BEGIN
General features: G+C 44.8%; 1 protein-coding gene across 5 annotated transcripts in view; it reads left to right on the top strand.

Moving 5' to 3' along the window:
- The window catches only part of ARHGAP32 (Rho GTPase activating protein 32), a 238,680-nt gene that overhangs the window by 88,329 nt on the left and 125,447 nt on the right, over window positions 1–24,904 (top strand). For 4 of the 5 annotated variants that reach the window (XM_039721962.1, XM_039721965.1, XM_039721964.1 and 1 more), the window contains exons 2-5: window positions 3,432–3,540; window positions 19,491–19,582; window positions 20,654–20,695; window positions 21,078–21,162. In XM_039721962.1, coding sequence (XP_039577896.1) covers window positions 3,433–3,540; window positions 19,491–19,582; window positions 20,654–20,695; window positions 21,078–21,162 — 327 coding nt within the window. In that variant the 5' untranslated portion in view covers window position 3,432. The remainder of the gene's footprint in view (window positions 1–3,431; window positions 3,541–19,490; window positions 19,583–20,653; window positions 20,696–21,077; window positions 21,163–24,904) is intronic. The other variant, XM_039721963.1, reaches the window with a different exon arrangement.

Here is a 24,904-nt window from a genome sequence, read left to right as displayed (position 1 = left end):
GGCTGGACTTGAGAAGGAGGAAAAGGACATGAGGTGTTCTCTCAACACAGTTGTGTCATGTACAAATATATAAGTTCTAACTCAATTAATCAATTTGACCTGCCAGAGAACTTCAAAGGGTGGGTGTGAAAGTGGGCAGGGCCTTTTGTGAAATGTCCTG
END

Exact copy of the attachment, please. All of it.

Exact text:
General features: G+C 44.8%; 1 protein-coding gene across 5 annotated transcripts in view; it reads left to right on the top strand.

Moving 5' to 3' along the window:
- The window catches only part of ARHGAP32 (Rho GTPase activating protein 32), a 238,680-nt gene that overhangs the window by 88,329 nt on the left and 125,447 nt on the right, over window positions 1–24,904 (top strand). For 4 of the 5 annotated variants that reach the window (XM_039721962.1, XM_039721965.1, XM_039721964.1 and 1 more), the window contains exons 2-5: window positions 3,432–3,540; window positions 19,491–19,582; window positions 20,654–20,695; window positions 21,078–21,162. In XM_039721962.1, coding sequence (XP_039577896.1) covers window positions 3,433–3,540; window positions 19,491–19,582; window positions 20,654–20,695; window positions 21,078–21,162 — 327 coding nt within the window. In that variant the 5' untranslated portion in view covers window position 3,432. The remainder of the gene's footprint in view (window positions 1–3,431; window positions 3,541–19,490; window positions 19,583–20,653; window positions 20,696–21,077; window positions 21,163–24,904) is intronic. The other variant, XM_039721963.1, reaches the window with a different exon arrangement.

Here is a 24,904-nt window from a genome sequence, read left to right as displayed (position 1 = left end):
GGCTGGACTTGAGAAGGAGGAAAAGGACATGAGGTGTTCTCTCAACACAGTTGTGTCATGTACAAATATATAAGTTCTAACTCAATTAATCAATTTGACCTGCCAGAGAACTTCAAAGGGTGGGTGTGAAAGTGGGCAGGGCCTTTTGTGAAATGTCCTG